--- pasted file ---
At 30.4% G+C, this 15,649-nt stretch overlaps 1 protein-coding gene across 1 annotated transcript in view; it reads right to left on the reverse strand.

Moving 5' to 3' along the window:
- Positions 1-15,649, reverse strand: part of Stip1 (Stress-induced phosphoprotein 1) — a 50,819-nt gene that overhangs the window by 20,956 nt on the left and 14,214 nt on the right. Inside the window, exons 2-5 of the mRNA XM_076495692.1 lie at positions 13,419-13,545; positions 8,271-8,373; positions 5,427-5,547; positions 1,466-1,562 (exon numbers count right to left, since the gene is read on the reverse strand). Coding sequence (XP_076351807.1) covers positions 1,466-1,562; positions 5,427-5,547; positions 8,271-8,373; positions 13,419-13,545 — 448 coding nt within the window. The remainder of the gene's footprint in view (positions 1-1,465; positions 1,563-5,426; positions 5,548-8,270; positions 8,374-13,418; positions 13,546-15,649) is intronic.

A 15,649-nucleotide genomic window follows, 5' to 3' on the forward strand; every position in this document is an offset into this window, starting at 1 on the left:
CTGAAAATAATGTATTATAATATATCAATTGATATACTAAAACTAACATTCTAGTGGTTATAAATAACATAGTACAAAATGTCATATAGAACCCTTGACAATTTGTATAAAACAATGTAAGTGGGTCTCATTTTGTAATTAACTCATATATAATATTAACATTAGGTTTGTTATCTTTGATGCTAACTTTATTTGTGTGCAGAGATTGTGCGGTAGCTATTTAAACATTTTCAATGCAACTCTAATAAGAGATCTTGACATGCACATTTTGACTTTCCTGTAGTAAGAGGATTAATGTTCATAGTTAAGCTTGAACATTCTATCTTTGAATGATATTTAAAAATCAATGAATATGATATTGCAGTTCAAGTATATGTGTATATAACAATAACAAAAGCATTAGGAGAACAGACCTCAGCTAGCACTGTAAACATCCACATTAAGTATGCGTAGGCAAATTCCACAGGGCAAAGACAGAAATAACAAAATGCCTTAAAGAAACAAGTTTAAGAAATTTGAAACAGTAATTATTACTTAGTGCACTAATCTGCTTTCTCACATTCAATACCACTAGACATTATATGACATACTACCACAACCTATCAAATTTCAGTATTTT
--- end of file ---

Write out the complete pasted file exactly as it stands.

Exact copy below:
At 30.4% G+C, this 15,649-nt stretch overlaps 1 protein-coding gene across 1 annotated transcript in view; it reads right to left on the reverse strand.

Moving 5' to 3' along the window:
- Positions 1-15,649, reverse strand: part of Stip1 (Stress-induced phosphoprotein 1) — a 50,819-nt gene that overhangs the window by 20,956 nt on the left and 14,214 nt on the right. Inside the window, exons 2-5 of the mRNA XM_076495692.1 lie at positions 13,419-13,545; positions 8,271-8,373; positions 5,427-5,547; positions 1,466-1,562 (exon numbers count right to left, since the gene is read on the reverse strand). Coding sequence (XP_076351807.1) covers positions 1,466-1,562; positions 5,427-5,547; positions 8,271-8,373; positions 13,419-13,545 — 448 coding nt within the window. The remainder of the gene's footprint in view (positions 1-1,465; positions 1,563-5,426; positions 5,548-8,270; positions 8,374-13,418; positions 13,546-15,649) is intronic.

A 15,649-nucleotide genomic window follows, 5' to 3' on the forward strand; every position in this document is an offset into this window, starting at 1 on the left:
CTGAAAATAATGTATTATAATATATCAATTGATATACTAAAACTAACATTCTAGTGGTTATAAATAACATAGTACAAAATGTCATATAGAACCCTTGACAATTTGTATAAAACAATGTAAGTGGGTCTCATTTTGTAATTAACTCATATATAATATTAACATTAGGTTTGTTATCTTTGATGCTAACTTTATTTGTGTGCAGAGATTGTGCGGTAGCTATTTAAACATTTTCAATGCAACTCTAATAAGAGATCTTGACATGCACATTTTGACTTTCCTGTAGTAAGAGGATTAATGTTCATAGTTAAGCTTGAACATTCTATCTTTGAATGATATTTAAAAATCAATGAATATGATATTGCAGTTCAAGTATATGTGTATATAACAATAACAAAAGCATTAGGAGAACAGACCTCAGCTAGCACTGTAAACATCCACATTAAGTATGCGTAGGCAAATTCCACAGGGCAAAGACAGAAATAACAAAATGCCTTAAAGAAACAAGTTTAAGAAATTTGAAACAGTAATTATTACTTAGTGCACTAATCTGCTTTCTCACATTCAATACCACTAGACATTATATGACATACTACCACAACCTATCAAATTTCAGTATTTT